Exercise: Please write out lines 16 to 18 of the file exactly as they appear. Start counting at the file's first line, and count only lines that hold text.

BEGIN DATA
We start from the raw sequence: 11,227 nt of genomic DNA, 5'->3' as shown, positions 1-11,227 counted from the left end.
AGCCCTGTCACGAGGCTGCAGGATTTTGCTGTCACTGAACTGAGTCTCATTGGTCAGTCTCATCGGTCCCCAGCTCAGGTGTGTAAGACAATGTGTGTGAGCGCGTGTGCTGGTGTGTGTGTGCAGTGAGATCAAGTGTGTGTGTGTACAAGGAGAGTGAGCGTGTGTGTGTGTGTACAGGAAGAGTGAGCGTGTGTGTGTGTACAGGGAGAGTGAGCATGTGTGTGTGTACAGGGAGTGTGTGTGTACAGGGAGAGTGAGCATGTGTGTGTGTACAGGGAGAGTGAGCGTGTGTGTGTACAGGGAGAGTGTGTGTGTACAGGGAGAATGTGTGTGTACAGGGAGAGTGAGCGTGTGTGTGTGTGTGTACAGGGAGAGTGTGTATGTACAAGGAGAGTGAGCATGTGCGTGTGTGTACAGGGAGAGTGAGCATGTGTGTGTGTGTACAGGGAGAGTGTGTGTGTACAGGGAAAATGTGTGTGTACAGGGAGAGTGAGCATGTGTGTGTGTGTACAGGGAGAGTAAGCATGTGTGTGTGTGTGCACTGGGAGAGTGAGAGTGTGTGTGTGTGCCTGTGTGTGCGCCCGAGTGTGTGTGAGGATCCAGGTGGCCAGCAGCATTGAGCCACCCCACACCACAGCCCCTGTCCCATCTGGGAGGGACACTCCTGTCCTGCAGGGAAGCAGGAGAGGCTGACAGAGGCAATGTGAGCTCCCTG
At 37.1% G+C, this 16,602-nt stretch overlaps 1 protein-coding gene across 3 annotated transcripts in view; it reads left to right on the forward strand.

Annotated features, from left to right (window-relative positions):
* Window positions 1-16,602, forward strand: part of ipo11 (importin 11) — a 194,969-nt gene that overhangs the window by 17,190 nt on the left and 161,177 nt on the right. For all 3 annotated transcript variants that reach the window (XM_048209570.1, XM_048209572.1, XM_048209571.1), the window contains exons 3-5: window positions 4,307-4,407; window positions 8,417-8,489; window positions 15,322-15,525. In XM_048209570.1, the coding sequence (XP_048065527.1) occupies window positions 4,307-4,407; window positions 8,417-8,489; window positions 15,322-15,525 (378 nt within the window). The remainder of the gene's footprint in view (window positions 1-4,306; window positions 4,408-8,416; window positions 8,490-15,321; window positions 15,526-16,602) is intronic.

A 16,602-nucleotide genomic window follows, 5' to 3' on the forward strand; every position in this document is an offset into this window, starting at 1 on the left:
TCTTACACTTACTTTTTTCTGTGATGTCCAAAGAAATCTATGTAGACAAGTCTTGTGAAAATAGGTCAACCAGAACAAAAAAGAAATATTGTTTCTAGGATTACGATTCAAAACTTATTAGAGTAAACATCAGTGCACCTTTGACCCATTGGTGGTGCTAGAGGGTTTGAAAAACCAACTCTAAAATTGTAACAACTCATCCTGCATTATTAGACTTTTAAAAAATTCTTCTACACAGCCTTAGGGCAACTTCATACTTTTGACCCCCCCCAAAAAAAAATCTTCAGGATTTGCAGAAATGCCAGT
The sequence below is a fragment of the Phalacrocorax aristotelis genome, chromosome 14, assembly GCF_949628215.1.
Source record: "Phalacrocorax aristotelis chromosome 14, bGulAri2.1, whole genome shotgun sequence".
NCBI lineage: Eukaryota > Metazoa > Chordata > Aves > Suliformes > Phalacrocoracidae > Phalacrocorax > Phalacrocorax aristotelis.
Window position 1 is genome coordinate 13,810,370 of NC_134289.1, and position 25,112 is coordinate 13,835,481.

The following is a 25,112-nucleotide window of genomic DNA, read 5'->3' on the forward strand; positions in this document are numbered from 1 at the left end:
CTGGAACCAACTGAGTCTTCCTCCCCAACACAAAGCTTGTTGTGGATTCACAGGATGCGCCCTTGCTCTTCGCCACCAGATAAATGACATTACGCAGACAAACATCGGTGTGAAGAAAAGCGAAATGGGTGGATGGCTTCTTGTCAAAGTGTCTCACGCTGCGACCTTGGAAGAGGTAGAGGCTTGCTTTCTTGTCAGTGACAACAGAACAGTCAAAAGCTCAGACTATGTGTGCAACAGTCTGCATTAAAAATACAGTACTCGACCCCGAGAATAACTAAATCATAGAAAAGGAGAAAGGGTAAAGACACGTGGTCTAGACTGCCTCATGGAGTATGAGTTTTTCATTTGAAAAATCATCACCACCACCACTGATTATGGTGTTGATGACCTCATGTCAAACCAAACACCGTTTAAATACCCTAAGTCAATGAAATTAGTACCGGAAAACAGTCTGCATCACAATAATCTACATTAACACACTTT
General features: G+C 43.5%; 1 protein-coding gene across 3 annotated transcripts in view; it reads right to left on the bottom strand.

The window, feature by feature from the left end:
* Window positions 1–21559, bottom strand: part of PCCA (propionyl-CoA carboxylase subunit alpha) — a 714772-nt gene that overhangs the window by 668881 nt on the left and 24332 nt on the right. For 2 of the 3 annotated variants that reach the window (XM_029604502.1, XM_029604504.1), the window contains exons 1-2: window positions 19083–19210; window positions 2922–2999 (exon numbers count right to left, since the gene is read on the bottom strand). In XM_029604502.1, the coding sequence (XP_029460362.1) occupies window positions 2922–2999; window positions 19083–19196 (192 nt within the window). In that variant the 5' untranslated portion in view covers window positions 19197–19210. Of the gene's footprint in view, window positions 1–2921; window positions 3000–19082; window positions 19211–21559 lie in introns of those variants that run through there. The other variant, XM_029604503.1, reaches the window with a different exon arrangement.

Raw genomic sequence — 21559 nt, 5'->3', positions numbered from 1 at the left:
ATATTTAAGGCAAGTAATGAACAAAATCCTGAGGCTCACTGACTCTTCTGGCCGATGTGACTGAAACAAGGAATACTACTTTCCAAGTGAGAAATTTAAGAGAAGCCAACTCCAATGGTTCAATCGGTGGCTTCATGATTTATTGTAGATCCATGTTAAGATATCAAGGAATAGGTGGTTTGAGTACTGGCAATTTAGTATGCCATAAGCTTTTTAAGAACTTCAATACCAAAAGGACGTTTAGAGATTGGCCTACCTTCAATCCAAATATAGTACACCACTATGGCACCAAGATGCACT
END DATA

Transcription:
* Window positions 1–21559, bottom strand: part of PCCA (propionyl-CoA carboxylase subunit alpha) — a 714772-nt gene that overhangs the window by 668881 nt on the left and 24332 nt on the right. For 2 of the 3 annotated variants that reach the window (XM_029604502.1, XM_029604504.1), the window contains exons 1-2: window positions 19083–19210; window positions 2922–2999 (exon numbers count right to left, since the gene is read on the bottom strand). In XM_029604502.1, the coding sequence (XP_029460362.1) occupies window positions 2922–2999; window positions 19083–19196 (192 nt within the window). In that variant the 5' untranslated portion in view covers window positions 19197–19210. Of the gene's footprint in view, window positions 1–2921; window positions 3000–19082; window positions 19211–21559 lie in introns of those variants that run through there. The other variant, XM_029604503.1, reaches the window with a different exon arrangement.

Raw genomic sequence — 21559 nt, 5'->3', positions numbered from 1 at the left:
ATATTTAAGGCAAGTAATGAACAAAATCCTGAGGCTCACTGACTCTTCTGGCCGATGTGACTGAAACAAGGAATACTACTTTCCAAGTGAGAAATTTAAGAGAAGCCAACTCCAATGGTTCAATCGGTGGCTTCATGATTTATTGTAGATCCATGTTAAGATATCAAGGAATAGGTGGTTTGAGTACTGGCAATTTAGTATGCCATAAGCTTTTTAAGAACTTCAATACCAAAAGGACGTTTAGAGATTGGCCTACCTTCAATCCAAATATAGTACACCACTATGGCACCAAGATGCACT